Ageism: the unrecognised form of discrimination?

The results of Harvey John’s inaugural Diversity & Inclusion Survey are almost ready to be published. We had an overwhelming response (over 700 individuals took the time to complete the survey in early 2022) and we have already learned so much. The premise behind conducting the survey was to gain a better understanding of current diversity and inclusion issues in the accountancy, tax & treasury and legal professions, and their impact on businesses and firms throughout the UK. Amongst the data we have collated, it was fascinating to discover that, although we hadn’t directly asked a question on the matter, ageism was repeatedly mentioned in the free text section of the survey as a form of discrimination that people are currently facing. 

As someone who has experienced this issue within her own network of contacts, our Office Administrator Alexandra Louise has reflected on some of the comments collated in the survey and how she has seen this impact recruitment practices recently.  

Since starting in recruitment a few years ago, I have had friends and family talk to me about their current jobs and when they are looking for new roles,  ask for advice on their next career move. During these conversations, something I repeatedly heard was when searching for a new role there seems to be a  subtle but definite trend of ageism creeping in through some job adverts and even hiring processes. It occurred to me that some companies seem to be letting the year someone was born cloud their judgment when it came to assessing suitability for a job vacancy.

It was also notable from the comments I observed in the Harvey John D&I Survey results that people felt that ageism wasn’t taken as seriously as other forms of discrimination. An example of this is reflected in this quote from a respondent:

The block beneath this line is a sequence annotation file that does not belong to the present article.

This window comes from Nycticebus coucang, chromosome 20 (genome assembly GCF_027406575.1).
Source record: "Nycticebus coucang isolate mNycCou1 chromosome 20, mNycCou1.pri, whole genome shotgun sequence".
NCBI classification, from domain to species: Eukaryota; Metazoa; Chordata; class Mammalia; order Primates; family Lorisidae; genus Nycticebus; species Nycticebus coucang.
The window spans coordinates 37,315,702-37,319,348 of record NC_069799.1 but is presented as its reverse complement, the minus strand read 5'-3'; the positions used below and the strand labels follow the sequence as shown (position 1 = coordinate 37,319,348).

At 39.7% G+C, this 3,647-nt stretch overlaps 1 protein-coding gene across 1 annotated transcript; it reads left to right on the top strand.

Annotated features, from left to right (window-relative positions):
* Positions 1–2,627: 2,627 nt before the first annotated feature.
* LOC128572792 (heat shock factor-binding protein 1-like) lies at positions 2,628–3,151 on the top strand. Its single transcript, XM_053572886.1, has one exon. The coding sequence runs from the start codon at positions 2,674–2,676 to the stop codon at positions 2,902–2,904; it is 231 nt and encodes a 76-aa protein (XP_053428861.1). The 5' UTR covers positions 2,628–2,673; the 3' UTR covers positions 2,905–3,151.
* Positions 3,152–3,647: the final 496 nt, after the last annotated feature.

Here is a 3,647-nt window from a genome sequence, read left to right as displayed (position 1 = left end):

“…ageism. This is the only type of discrimination that has not been addressed. Religion, race, gender, and sexual orientation have all been addressed but no one cares about ageism” or is just not thought of at all, as another commented, “ageism appears to be a growing but sadly unrecognised form of discrimination”

This was further backed up by other respondents’ comments:

“I am concerned about possible age discrimination, which is difficult to prove, and whether this might affect my job search.” and it’s not just happening in the UK either, “Speaking about France, there is a blockage to hiring people over 45 years old”.

We hadn’t expected to receive such a strong opinion on ageism in our survey and so it suggests that this is a growing concern.


The Hiring Process

As this wasn’t something we had focussed on, I researched some of the statistics around this issue. A poll conducted by YouGov showed that, since turning 50, 14% of over-50s who are in work believe they have been denied a job due to their age and nearly one in five (18%) have or have considered hiding their date of birth when applying for jobs. Almost half (46%) believe when applying for a job, that their age would be a disadvantage and one in five think that they were viewed by others as less than capable.

Figures from the Department for Work and Pensions show that just over half the people won’t be working the year before retirement age. The report predicts that if businesses don’t retain and hire older workers they could face a shortage in skills and experience as older staff leave and there won’t be enough younger candidates to replace them.